Despite the fact there were no casualties, we were told around 44 households were displaced initially. Some of these houses were completely destroyed, some partially damaged and other households chose to stay elsewhere in the immediate aftermath for fear of further landslides. One of the main impacts has been the fact that the landslide has destroyed lots of agricultural land, changed water courses and sources, and rendered the hillslope largely unsafe for habitation. Our interviewee told us that survey by the Krishi Kalyan Samiti (KKS), a farmer’s welfare cooperative that works all over The Hills, confirmed that this area was unsafe for habitation.Photographs of the relief camp and some can be seen in the Facebook post linked above. There is also more information on the immediate aftermath in the news report linked above.
After the landslide, many of the people of Rabek and Ladamfaced homelessness. According to our interviewee, 20 households received an amount of 1 lakh rupees each from both the District Administration and the GTA. They also received immediate relief supplies and rations after a number of days. I would assume these relief materials also included the relief camp shelters. After weeks of living in temporary shelters, local politicians such as Bimal Gurung and Harka Bahadur Chettri—who in 2015 wielded some considerable power locally through the Gorkhaland Territorial Administration (GTA)—were able to negotiate with the Forest Department to allow the affected residents to set-up camp in some nearby forest land which they had previously used as a cattle-grazing area. As far as we can surmise, both the use of the area for cattle grazing and the agreement for (re)settlementwere done on the basis of verbal agreements, with the lattersupposed tolead to a more permanent settlement at some unspecified point in time in the future.This leads me on to the major problem that remains:5 years later, 19 of the families are still living there.
What’s happening now?
Politics moves quickly in The Hills. The politicians who secured the verbal agreement for the resettlement of the people of Rabek and Ladam no longer have any real power, and the verbal agreement has pushed the people of Rabek and Ladam into a marginal existence, somewhere between their old land which is unsafe and no longer productive, and a political and administrative black hole that seems incapable of resolving this problem.I have listed some of the key issues below:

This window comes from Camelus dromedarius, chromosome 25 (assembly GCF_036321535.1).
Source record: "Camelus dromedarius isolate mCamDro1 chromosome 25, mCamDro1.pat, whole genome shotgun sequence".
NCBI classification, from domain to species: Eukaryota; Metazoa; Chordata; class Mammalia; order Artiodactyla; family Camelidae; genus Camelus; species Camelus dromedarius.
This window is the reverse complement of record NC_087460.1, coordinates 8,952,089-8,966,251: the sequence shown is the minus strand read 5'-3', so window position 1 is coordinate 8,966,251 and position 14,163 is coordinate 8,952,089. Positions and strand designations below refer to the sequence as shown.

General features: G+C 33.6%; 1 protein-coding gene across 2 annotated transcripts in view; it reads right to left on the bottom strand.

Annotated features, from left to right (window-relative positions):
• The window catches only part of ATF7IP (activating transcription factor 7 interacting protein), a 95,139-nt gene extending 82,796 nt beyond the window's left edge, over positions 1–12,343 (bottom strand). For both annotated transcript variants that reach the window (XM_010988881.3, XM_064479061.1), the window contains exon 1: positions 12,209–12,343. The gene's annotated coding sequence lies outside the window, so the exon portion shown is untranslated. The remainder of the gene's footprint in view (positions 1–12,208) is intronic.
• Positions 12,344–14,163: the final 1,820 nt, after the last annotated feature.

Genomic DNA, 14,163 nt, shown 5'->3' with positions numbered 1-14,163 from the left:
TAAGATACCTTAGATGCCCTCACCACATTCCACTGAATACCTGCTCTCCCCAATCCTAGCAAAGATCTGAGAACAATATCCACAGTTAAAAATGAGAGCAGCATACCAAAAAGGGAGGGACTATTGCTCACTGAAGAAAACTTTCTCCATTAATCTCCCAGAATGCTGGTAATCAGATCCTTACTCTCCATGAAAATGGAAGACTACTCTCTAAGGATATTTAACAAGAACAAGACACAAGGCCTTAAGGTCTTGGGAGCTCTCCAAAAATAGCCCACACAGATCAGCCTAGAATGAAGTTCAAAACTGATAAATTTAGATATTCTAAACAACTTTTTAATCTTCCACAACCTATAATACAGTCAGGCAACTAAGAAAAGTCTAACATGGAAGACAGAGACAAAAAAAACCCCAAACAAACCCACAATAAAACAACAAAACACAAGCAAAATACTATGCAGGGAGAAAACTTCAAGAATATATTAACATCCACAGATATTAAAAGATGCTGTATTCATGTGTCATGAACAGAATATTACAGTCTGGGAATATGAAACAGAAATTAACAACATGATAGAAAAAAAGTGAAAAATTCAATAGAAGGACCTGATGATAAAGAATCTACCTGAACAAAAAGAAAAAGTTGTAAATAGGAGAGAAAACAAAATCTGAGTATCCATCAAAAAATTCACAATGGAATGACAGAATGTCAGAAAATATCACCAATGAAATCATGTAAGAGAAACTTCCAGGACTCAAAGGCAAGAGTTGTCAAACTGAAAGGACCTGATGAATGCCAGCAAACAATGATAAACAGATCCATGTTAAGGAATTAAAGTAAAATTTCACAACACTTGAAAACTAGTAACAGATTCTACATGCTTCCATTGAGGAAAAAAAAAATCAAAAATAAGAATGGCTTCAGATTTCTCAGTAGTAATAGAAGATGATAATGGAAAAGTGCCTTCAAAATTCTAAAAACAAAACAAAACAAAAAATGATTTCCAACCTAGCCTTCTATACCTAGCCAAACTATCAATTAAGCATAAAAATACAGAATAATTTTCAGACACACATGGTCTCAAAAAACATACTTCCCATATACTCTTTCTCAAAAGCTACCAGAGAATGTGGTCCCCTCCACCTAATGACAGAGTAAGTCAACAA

· The land which these people own and used to live on is unsafe.They can no longer reside there. The panchayat cannot build on this land because it is deemed unsafe for habitation following the survey by KKS. Besides, the amount provided for reconstruction is probably insufficient for the cost of building homes in The Hills, especially in remote locations such as these.
· The land they own is now totally unproductive. These people used to be successful land-owning farmers who lived off their land. They have now lost these livelihoods. To get by, most of those who are able work as daily-wage labourers, primarily in the numerous homestays which have appeared there recently. Some reported that this amounts to around a 90% loss of annual income. This means they are unlikely to be able to relocate by their own means.
· The panchayat system is unable to help them because they are on forest land. Those affected told us they hadn’t been offered any other alternative land.
· They are not able to legally build the infrastructure which would allow them to ‘permanently’/comfortably settle here. In India, Forest Reserved Land is not available for human habitation – or any other human activity of note. Only in the last year or so—after four years—have they managed to negotiate facilities such as toilet buildings, electricity, and an internet connection. There are many young children living here. The only way you can get permission to settle on forest land is by acquiring a ‘No Objections Certificate’ (NOC) from the Forest Department, but this must be approved at a state or national level. There are stories locally of these NOCs taking decades to get approval.One of the interviewees said: ‘we are sandwiched’.
It was not the fault of anyone that their homes became unsafe and that the productivity of their land is gone. This was a natural hazard. However, the situation that they now find themselves in is not natural but the result of numerous social, political and economic factors that have created conditions of vulnerability. The outcome of this combination: of the hazard and the vulnerable conditions, has been a long, drawn out disasterthrough which these people have suffered. This event has knock-on effects and may make these people more vulnerable to other hazards such as COVID-19, and the impacts this has already had on rural food security in The Hills.
What can be done to reduce the vulnerability of the residents affected by the landslides in Ladam and Rabek?
Written by Peter McGowran, with thanks to Lochan Gurung and Praful Rao.